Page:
A funny thing happened during our photo walk through Limekiln State Park in Big Sur.
After working a stream off of one trail, we doubled back and headed up a second trail and ran into this lush grove of flowering trillium and clover. We were all a bit tired and hungry. This was day 3 of our photography workshop and we’d been chasing the light up the coast most of the morning running on the standard photographer’s breakfast of granola bars and snacks. In addition, working landscape photography is a difficult task for me. It is something I am working on, but I’m more at home on the sidewalk as a nimble street photographer then a tripod-laden, rock climbing, landscaper.
However, I have been working flower macros for the better part of the last three years with a great deal of emphasis on lining up the planes of objects and using narrow depth of field (as influenced by the spectacular photography of Martin Bailey). So when we found this patch of trillium and clover, while the others decided it was time for lunch, I, on the other hand, saw an opportunity to do a little ego boosting by falling back on something that was more familiar.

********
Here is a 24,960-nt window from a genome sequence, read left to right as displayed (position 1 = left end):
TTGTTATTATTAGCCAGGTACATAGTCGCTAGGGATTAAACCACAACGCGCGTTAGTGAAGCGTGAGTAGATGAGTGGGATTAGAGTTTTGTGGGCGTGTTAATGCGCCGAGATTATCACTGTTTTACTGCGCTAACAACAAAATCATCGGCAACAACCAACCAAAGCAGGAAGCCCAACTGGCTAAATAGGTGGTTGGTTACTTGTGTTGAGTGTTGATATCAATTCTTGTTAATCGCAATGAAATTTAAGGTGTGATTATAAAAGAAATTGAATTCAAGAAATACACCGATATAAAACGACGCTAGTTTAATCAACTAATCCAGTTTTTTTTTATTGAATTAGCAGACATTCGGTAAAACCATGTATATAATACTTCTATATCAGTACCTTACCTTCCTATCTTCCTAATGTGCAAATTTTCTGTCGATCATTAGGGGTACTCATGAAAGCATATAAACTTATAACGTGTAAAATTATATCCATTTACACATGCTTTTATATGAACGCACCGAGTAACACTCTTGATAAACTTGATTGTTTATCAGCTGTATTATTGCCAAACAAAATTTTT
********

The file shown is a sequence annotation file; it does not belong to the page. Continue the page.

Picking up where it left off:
I pulled out the 100mm macro, droped by tripod to the ground (I have a Gitzo Explorer tripod that can get you right to ground level) and starting lining up interesting layers of leaves and flowers. When I got to processing them I wanted to do something special and so chose this deep B&W style to bring out their textures and focus the light right onto the blooms.
As we head into wildflower season, I’m thinking about how I can add to this collection.
iNancy: I forgot how sensuous b&w photography can be…superb work! RT
Music&Meaning – thank you very much.